Proposed legislation in the state of Maine would make it easier to police cases of human trafficking throughthe New Brunswick border, its backers say.

State Representative Michael Dunn says since Maine sits on an international border, lawmakers will have to take human trafficking issues more seriously.

"These things are starting to happen," Dunn said Thursday.

He said it'sa problem a lot of people in Maine or in New Brunswick shrug off, "but … there's a market for it, people are trying to exploit it, and it's something we need to be looking ahead for."

This week, a taskforce on human trafficking appeared before the Maine legislature's Judiciary Committee, bringingforward a bill proponents say would improve the investigation and prosecution of crimes.

Cases often involve people being taken across borders to work against their will.

Human trafficking is a federal crime, but the new bill would make it a state crime in Maine, allowing law enforcement agencies in the state to pursue the cases. lt would also make it easier for victims to gain legal immigration status through a temporary visa, so they could help with the investigation and prosecution of crimes.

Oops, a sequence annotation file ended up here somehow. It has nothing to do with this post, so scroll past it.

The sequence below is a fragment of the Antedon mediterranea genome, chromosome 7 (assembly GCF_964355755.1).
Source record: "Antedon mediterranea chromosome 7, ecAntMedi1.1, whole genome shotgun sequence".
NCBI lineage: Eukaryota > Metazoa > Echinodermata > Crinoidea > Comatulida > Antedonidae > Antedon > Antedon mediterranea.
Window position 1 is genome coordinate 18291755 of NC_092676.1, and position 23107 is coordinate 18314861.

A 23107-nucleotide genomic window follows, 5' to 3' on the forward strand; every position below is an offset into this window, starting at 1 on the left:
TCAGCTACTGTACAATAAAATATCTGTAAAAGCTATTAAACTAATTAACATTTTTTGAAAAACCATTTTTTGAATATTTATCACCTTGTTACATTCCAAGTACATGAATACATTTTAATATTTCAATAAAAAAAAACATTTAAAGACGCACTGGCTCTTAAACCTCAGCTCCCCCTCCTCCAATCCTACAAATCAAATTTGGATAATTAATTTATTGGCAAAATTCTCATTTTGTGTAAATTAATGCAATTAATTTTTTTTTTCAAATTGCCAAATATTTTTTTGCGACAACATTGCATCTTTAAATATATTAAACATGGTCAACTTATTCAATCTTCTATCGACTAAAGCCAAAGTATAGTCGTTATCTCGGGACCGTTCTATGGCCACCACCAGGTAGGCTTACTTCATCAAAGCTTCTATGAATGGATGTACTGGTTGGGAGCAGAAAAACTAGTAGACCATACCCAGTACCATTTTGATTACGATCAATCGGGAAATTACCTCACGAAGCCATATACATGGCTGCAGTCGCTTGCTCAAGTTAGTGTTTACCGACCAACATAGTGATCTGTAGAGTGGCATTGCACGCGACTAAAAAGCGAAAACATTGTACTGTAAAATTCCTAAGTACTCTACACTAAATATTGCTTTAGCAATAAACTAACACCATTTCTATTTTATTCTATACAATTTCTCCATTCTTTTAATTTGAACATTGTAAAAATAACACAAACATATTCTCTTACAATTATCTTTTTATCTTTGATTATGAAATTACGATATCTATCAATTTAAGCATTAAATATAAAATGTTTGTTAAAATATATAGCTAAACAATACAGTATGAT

Last month, two New Brunswick men were before the courts on human smuggling charges, accused of attempting to bring two people from Guyana into the United States illegally.

Beth Stickey, whois a non-profit legal aid provider in Portland, Maine,and specializes in immigration issues, said this legislation would give victims some much-needed empowerment.

"There's a tendency for them to stay put and stay quiet, even if they're in abusive working situations that wouldn't be tolerated by people born here who have full legal status."

The new legislation, if approved, would take effect Jan. 1, 2008.